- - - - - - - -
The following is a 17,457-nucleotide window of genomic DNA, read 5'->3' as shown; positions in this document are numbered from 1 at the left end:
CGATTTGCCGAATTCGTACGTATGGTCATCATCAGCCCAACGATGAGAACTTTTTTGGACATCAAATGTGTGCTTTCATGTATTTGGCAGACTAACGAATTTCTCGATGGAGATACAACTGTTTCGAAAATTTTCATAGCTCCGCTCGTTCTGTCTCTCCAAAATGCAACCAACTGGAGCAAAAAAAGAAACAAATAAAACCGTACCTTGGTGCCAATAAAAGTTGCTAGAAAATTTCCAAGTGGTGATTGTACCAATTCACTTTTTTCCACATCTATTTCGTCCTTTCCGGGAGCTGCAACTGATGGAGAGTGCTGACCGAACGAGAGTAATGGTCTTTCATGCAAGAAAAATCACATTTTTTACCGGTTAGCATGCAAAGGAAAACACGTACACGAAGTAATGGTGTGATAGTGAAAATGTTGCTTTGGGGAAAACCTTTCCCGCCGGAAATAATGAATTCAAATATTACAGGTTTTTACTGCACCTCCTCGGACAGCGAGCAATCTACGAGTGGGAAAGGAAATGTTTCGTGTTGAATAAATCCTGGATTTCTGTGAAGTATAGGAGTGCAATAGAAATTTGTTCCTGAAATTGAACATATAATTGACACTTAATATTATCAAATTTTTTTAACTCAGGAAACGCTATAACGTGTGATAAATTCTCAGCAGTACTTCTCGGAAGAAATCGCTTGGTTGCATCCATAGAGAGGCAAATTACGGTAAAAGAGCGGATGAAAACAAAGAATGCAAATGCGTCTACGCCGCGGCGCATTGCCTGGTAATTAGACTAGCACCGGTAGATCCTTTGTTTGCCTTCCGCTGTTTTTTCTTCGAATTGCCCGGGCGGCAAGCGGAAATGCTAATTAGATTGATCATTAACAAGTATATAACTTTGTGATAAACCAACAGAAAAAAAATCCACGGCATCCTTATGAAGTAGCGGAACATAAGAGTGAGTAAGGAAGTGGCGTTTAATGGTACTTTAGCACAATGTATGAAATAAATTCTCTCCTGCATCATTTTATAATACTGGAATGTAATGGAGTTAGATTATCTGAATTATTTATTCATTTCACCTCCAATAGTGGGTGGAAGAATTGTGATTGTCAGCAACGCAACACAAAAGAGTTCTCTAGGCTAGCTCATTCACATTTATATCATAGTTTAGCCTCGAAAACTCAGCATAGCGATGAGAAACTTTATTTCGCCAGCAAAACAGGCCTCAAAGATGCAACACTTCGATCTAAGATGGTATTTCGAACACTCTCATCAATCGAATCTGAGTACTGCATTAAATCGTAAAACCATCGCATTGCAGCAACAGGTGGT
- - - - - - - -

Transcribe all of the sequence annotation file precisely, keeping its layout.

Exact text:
The following is a 17,457-nucleotide window of genomic DNA, read 5'->3' as shown; positions in this document are numbered from 1 at the left end:
CGATTTGCCGAATTCGTACGTATGGTCATCATCAGCCCAACGATGAGAACTTTTTTGGACATCAAATGTGTGCTTTCATGTATTTGGCAGACTAACGAATTTCTCGATGGAGATACAACTGTTTCGAAAATTTTCATAGCTCCGCTCGTTCTGTCTCTCCAAAATGCAACCAACTGGAGCAAAAAAAGAAACAAATAAAACCGTACCTTGGTGCCAATAAAAGTTGCTAGAAAATTTCCAAGTGGTGATTGTACCAATTCACTTTTTTCCACATCTATTTCGTCCTTTCCGGGAGCTGCAACTGATGGAGAGTGCTGACCGAACGAGAGTAATGGTCTTTCATGCAAGAAAAATCACATTTTTTACCGGTTAGCATGCAAAGGAAAACACGTACACGAAGTAATGGTGTGATAGTGAAAATGTTGCTTTGGGGAAAACCTTTCCCGCCGGAAATAATGAATTCAAATATTACAGGTTTTTACTGCACCTCCTCGGACAGCGAGCAATCTACGAGTGGGAAAGGAAATGTTTCGTGTTGAATAAATCCTGGATTTCTGTGAAGTATAGGAGTGCAATAGAAATTTGTTCCTGAAATTGAACATATAATTGACACTTAATATTATCAAATTTTTTTAACTCAGGAAACGCTATAACGTGTGATAAATTCTCAGCAGTACTTCTCGGAAGAAATCGCTTGGTTGCATCCATAGAGAGGCAAATTACGGTAAAAGAGCGGATGAAAACAAAGAATGCAAATGCGTCTACGCCGCGGCGCATTGCCTGGTAATTAGACTAGCACCGGTAGATCCTTTGTTTGCCTTCCGCTGTTTTTTCTTCGAATTGCCCGGGCGGCAAGCGGAAATGCTAATTAGATTGATCATTAACAAGTATATAACTTTGTGATAAACCAACAGAAAAAAAATCCACGGCATCCTTATGAAGTAGCGGAACATAAGAGTGAGTAAGGAAGTGGCGTTTAATGGTACTTTAGCACAATGTATGAAATAAATTCTCTCCTGCATCATTTTATAATACTGGAATGTAATGGAGTTAGATTATCTGAATTATTTATTCATTTCACCTCCAATAGTGGGTGGAAGAATTGTGATTGTCAGCAACGCAACACAAAAGAGTTCTCTAGGCTAGCTCATTCACATTTATATCATAGTTTAGCCTCGAAAACTCAGCATAGCGATGAGAAACTTTATTTCGCCAGCAAAACAGGCCTCAAAGATGCAACACTTCGATCTAAGATGGTATTTCGAACACTCTCATCAATCGAATCTGAGTACTGCATTAAATCGTAAAACCATCGCATTGCAGCAACAGGTGGT